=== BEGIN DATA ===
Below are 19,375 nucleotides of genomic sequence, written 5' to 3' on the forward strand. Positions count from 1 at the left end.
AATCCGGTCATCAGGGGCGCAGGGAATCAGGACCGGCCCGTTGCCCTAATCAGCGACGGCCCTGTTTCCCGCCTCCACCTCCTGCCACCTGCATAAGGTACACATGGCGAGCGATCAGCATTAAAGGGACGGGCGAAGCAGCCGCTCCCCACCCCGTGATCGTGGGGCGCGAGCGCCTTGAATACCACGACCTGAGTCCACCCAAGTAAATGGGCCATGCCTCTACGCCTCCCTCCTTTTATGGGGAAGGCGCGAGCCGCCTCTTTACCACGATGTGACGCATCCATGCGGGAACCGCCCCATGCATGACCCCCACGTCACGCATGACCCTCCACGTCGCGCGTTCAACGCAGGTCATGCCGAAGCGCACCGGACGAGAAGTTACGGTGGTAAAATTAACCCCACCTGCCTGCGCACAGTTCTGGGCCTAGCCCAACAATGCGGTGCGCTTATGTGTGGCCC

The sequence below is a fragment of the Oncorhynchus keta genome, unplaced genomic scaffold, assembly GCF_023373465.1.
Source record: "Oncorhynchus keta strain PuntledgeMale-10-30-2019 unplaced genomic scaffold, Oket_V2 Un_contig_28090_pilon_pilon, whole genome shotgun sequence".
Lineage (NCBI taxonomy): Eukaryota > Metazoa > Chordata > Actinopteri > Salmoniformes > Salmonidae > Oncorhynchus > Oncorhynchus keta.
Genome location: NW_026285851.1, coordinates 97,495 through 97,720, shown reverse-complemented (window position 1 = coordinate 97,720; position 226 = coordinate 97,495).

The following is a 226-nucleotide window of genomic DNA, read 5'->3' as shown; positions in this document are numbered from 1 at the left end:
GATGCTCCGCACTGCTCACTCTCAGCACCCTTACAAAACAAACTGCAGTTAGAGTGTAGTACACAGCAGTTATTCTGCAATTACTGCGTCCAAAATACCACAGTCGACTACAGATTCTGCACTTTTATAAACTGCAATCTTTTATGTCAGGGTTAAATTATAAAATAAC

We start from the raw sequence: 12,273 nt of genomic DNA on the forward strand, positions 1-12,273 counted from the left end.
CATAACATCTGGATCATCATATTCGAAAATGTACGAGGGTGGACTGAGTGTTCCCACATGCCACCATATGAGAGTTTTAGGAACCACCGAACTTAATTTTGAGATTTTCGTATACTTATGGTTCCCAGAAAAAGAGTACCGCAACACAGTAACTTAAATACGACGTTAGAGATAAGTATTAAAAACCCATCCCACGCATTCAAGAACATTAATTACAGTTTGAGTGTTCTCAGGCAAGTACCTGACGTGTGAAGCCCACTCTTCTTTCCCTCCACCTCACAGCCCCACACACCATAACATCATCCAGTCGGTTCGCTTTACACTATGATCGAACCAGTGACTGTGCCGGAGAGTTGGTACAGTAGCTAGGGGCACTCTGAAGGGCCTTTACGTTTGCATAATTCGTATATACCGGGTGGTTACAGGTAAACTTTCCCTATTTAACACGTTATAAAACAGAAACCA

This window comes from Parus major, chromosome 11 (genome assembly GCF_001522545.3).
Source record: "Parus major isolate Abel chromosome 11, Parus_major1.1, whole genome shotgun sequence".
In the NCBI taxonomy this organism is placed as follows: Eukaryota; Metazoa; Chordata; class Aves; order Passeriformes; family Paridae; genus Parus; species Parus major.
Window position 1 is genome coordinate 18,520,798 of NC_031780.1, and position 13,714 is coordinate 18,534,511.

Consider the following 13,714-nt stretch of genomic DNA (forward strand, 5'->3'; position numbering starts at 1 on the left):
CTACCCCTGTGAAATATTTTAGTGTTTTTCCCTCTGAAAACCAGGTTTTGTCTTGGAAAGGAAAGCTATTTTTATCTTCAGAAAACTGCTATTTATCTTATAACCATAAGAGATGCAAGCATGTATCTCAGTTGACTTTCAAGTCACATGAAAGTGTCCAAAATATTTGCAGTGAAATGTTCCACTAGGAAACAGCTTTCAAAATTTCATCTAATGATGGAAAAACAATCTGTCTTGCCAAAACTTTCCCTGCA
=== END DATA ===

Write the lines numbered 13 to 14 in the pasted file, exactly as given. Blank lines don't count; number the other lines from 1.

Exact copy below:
In the NCBI taxonomy this organism is placed as follows: Eukaryota; Metazoa; Chordata; class Aves; order Passeriformes; family Paridae; genus Parus; species Parus major.
Window position 1 is genome coordinate 18,520,798 of NC_031780.1, and position 13,714 is coordinate 18,534,511.